I have a Samsung Notebook 7 spin 15.6" FHD Touch NP740U5L-Y02US - i7-6500U - 12GB - 1TB set up dual boot Windows 10 and Ubuntu 16.04.

Function Key + F9 is supposed to control keyboard backlight, but it does not do anything. The keyboard backlight is always on. I know that Ubuntu can control the backlight because when I shine a flashlight directly on the sensor, the backglight turns off. However when I remove the flashlight the backlight goes on again.

How can I manually control the backlight (either by the function key or other way)?

Thing's I've looked at:

  • I have looked at my /sys/class folder and in there I see a folder called backlight which has settings for the screen brightness, and a folder called leds which has settings indicator lights for things like caps lock. I thought the keyboard light settings might be in the leds folder but I don't see that there. Like I said, I know Ubuntu can control my keyboard light via the light sensor but I need to control it manually.

  • I have also tried xset led cycling through numbers 1-32. I have also tried editing the GRUB_CMDLINE_LINUX_DEFAULT="quiet splash" line in /etc/default/grub all with no success.

  • I have tried installing the samsung tools package (https://answers.launchpad.net/samsung-tools/+question/289901) but using that I get the message Backlight cannot be disabled

  • asus-keyboard-backlight.sh exists in /etc/acpi and the script includes reference to KEYS_DIR=/sys/class/leds/asus\:\:kbd_backlight but that file does not exist.

  • If I run acpi_listen and hit Fn-F9 (that's supposed to be mapped to keyboard light) nothing happens. If I shine a light on the sensor, the keyboard light turns off but there is no output while running acpi_listen

  • What happens if you add acpi_osi=Linux to the command line arguments? Do things start to work? Alternatively, please try acpi_osi=Windows.
    – Kaz Wolfe
    Mar 25, 2017 at 2:07

1 Answer 1


Keyboard backlight

Any vendor

From Arch Linux wiki: You can control your computer keyboard backlight via the D-Bus interface. The benefits of using it are that no modification to device files is required and it is vendor agnostic.

Here is an example implementation in Python 3. Place the following script in /usr/local/bin/ and make it executable. You can then map your keyboard shortcuts to run /usr/local/bin/kb-light.py + and /usr/local/bin/kb-light.py - to increase and decrease your keyboard backlight level.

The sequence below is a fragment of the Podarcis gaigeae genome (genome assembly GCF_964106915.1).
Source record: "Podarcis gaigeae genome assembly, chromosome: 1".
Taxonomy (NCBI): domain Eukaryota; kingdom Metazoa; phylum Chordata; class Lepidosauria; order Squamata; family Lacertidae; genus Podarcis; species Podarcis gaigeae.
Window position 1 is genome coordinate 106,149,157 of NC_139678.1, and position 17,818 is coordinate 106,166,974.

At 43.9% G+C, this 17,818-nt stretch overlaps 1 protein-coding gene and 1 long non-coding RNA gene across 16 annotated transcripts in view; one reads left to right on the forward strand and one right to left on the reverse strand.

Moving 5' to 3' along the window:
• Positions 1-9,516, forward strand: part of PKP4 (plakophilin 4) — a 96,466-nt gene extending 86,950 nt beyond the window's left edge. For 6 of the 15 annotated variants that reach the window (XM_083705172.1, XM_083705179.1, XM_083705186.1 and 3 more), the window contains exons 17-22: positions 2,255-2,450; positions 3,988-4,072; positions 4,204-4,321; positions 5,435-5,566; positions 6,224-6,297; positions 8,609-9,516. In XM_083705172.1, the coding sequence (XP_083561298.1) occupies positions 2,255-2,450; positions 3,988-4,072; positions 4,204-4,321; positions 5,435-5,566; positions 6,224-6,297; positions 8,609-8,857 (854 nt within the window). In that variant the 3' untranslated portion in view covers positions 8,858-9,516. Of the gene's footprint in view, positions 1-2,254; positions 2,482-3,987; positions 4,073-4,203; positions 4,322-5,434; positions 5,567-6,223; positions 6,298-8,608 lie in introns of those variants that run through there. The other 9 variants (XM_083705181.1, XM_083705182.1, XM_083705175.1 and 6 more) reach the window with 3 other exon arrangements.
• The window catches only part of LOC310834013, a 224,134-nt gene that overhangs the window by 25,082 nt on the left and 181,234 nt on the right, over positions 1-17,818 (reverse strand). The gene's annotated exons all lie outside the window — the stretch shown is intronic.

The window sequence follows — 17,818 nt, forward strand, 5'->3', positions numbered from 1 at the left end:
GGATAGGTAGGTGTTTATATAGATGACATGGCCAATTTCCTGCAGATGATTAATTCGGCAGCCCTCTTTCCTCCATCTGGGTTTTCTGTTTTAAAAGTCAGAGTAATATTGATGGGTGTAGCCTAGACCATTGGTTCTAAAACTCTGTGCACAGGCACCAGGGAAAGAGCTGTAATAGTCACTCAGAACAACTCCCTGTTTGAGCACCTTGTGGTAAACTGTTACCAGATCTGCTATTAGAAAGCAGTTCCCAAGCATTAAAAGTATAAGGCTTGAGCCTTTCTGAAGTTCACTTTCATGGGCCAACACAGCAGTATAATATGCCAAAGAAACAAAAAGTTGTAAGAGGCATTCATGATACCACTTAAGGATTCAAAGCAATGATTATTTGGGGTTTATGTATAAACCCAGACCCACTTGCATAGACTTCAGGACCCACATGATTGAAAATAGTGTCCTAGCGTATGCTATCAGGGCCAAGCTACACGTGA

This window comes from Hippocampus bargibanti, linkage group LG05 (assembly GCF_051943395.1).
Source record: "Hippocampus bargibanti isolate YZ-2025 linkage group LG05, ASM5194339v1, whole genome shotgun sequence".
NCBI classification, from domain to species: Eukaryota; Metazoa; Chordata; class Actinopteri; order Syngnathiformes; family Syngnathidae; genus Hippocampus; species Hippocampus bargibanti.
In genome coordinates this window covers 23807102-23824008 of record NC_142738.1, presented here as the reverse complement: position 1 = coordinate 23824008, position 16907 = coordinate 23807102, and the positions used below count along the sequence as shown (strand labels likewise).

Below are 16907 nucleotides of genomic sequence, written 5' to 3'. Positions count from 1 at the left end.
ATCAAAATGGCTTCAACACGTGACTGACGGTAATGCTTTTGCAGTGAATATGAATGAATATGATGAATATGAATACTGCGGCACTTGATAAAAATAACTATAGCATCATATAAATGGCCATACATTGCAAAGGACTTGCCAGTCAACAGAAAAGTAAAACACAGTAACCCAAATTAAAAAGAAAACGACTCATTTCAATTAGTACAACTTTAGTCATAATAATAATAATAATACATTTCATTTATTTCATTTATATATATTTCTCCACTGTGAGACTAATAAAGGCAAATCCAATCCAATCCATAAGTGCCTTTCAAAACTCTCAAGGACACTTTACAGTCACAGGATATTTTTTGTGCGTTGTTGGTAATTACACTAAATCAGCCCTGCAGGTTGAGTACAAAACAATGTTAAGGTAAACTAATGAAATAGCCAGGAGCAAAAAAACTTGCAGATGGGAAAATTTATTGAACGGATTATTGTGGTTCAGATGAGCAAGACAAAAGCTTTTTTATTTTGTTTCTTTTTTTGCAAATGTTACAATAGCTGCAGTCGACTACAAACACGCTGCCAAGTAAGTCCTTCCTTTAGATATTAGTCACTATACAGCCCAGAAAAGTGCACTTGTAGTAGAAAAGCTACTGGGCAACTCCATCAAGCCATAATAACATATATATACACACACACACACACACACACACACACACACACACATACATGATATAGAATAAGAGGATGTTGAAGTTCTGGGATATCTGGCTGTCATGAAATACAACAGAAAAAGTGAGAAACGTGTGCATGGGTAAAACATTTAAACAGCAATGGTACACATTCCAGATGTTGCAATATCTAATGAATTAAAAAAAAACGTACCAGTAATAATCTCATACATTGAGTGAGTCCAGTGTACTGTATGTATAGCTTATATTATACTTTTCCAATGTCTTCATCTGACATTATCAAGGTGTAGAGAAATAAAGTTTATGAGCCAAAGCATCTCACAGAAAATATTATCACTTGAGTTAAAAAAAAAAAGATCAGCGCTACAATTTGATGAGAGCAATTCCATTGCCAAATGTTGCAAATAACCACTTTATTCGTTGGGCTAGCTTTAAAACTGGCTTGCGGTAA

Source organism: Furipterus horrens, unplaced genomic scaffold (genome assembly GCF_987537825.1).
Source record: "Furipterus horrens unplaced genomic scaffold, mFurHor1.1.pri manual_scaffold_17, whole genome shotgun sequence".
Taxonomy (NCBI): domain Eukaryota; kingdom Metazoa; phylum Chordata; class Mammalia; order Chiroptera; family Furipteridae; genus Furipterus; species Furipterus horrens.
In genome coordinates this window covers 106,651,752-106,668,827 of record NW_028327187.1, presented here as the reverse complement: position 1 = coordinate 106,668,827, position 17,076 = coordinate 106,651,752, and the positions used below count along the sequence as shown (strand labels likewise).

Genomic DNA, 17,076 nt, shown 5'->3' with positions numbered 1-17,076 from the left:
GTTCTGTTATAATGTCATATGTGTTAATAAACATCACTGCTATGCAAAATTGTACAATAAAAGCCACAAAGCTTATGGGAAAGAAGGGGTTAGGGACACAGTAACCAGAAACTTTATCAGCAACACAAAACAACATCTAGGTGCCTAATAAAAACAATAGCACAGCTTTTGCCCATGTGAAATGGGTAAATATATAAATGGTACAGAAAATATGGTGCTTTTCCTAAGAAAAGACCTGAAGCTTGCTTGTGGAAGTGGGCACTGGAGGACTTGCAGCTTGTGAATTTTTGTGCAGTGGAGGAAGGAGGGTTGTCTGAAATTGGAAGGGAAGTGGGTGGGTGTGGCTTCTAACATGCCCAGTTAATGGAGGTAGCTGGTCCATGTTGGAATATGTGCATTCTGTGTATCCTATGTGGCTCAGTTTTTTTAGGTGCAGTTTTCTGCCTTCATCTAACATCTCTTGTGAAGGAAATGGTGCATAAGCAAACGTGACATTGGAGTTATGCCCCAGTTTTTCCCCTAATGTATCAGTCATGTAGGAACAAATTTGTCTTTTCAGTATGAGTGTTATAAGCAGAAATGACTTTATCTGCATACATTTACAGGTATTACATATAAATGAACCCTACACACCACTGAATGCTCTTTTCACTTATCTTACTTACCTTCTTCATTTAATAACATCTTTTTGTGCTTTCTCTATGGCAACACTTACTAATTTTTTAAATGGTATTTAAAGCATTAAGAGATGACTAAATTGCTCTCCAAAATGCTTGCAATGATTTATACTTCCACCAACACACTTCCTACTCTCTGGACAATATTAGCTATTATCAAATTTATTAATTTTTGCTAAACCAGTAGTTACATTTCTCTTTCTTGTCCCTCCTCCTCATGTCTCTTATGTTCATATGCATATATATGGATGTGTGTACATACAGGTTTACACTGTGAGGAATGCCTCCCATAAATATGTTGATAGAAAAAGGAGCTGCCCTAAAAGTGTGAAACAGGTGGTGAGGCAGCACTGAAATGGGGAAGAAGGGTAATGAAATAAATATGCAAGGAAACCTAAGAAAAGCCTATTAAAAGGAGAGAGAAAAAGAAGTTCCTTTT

Here is python code for /usr/local/bin/kb-light.py:

#!/usr/bin/env python3
# -*- coding: utf-8 -*-    
from sys import argv
import dbus

def kb_light_set(delta):
    bus = dbus.SystemBus()
    kbd_backlight_proxy = bus.get_object('org.freedesktop.UPower', '/org/freedesktop/UPower/KbdBacklight')
    kbd_backlight = dbus.Interface(kbd_backlight_proxy, 'org.freedesktop.UPower.KbdBacklight')

    current = kbd_backlight.GetBrightness()
    maximum = kbd_backlight.GetMaxBrightness()
    new = max(0, current + delta)

    if new >= 0 and new <= maximum:
        current = new

    # Return current backlight level percentage
    return 100 * current / maximum

if __name__ == '__main__':
    if len(argv[1:]) == 1:
        if argv[1] == "--up" or argv[1] == "+":
            # ./kb-light.py (+|--up) to increment
        elif argv[1] == "--down" or argv[1] == "-":
            # ./kb-light.py (-|--down) to decrement
            print("Unknown argument:", argv[1])
        print("Script takes exactly one argument.", len(argv[1:]), "arguments provided.")
  • Caveat: Your system needs to support the backlight through drivers. While control is hardware-agnostic, it still must be supported. If OP can't control the backlight through the buttons, I doubt it's going to be supported through software (although I may be wrong).
    – Kaz Wolfe
    Mar 25, 2017 at 2:04

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